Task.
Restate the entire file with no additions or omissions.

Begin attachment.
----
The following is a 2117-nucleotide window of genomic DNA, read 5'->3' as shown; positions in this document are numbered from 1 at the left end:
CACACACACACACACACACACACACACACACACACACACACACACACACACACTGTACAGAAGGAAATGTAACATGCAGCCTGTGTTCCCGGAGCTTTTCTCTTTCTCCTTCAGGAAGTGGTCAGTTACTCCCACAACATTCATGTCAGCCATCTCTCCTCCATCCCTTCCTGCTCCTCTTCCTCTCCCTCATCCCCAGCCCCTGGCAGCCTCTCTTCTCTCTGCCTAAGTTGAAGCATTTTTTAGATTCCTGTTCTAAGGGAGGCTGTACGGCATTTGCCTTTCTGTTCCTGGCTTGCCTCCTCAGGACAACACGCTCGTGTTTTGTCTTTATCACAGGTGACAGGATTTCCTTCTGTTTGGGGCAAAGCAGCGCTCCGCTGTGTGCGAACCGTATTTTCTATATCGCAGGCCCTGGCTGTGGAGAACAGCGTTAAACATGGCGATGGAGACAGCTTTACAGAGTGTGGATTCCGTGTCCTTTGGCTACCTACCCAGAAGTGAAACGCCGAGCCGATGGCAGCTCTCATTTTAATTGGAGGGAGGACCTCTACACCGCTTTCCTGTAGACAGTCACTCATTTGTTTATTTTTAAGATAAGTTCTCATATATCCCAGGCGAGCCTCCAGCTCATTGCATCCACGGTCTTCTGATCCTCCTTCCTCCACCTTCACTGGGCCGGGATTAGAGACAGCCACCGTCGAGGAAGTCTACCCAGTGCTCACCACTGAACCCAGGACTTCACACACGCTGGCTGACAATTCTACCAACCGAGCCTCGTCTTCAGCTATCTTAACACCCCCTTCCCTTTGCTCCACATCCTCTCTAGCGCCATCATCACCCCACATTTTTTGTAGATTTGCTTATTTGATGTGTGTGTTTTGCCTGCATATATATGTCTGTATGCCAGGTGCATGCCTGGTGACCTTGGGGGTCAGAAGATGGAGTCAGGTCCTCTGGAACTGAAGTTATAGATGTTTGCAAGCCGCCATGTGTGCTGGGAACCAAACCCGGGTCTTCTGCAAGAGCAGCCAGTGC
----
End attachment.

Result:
The following is a 2117-nucleotide window of genomic DNA, read 5'->3' as shown; positions in this document are numbered from 1 at the left end:
CACACACACACACACACACACACACACACACACACACACACACACACACACACTGTACAGAAGGAAATGTAACATGCAGCCTGTGTTCCCGGAGCTTTTCTCTTTCTCCTTCAGGAAGTGGTCAGTTACTCCCACAACATTCATGTCAGCCATCTCTCCTCCATCCCTTCCTGCTCCTCTTCCTCTCCCTCATCCCCAGCCCCTGGCAGCCTCTCTTCTCTCTGCCTAAGTTGAAGCATTTTTTAGATTCCTGTTCTAAGGGAGGCTGTACGGCATTTGCCTTTCTGTTCCTGGCTTGCCTCCTCAGGACAACACGCTCGTGTTTTGTCTTTATCACAGGTGACAGGATTTCCTTCTGTTTGGGGCAAAGCAGCGCTCCGCTGTGTGCGAACCGTATTTTCTATATCGCAGGCCCTGGCTGTGGAGAACAGCGTTAAACATGGCGATGGAGACAGCTTTACAGAGTGTGGATTCCGTGTCCTTTGGCTACCTACCCAGAAGTGAAACGCCGAGCCGATGGCAGCTCTCATTTTAATTGGAGGGAGGACCTCTACACCGCTTTCCTGTAGACAGTCACTCATTTGTTTATTTTTAAGATAAGTTCTCATATATCCCAGGCGAGCCTCCAGCTCATTGCATCCACGGTCTTCTGATCCTCCTTCCTCCACCTTCACTGGGCCGGGATTAGAGACAGCCACCGTCGAGGAAGTCTACCCAGTGCTCACCACTGAACCCAGGACTTCACACACGCTGGCTGACAATTCTACCAACCGAGCCTCGTCTTCAGCTATCTTAACACCCCCTTCCCTTTGCTCCACATCCTCTCTAGCGCCATCATCACCCCACATTTTTTGTAGATTTGCTTATTTGATGTGTGTGTTTTGCCTGCATATATATGTCTGTATGCCAGGTGCATGCCTGGTGACCTTGGGGGTCAGAAGATGGAGTCAGGTCCTCTGGAACTGAAGTTATAGATGTTTGCAAGCCGCCATGTGTGCTGGGAACCAAACCCGGGTCTTCTGCAAGAGCAGCCAGTGC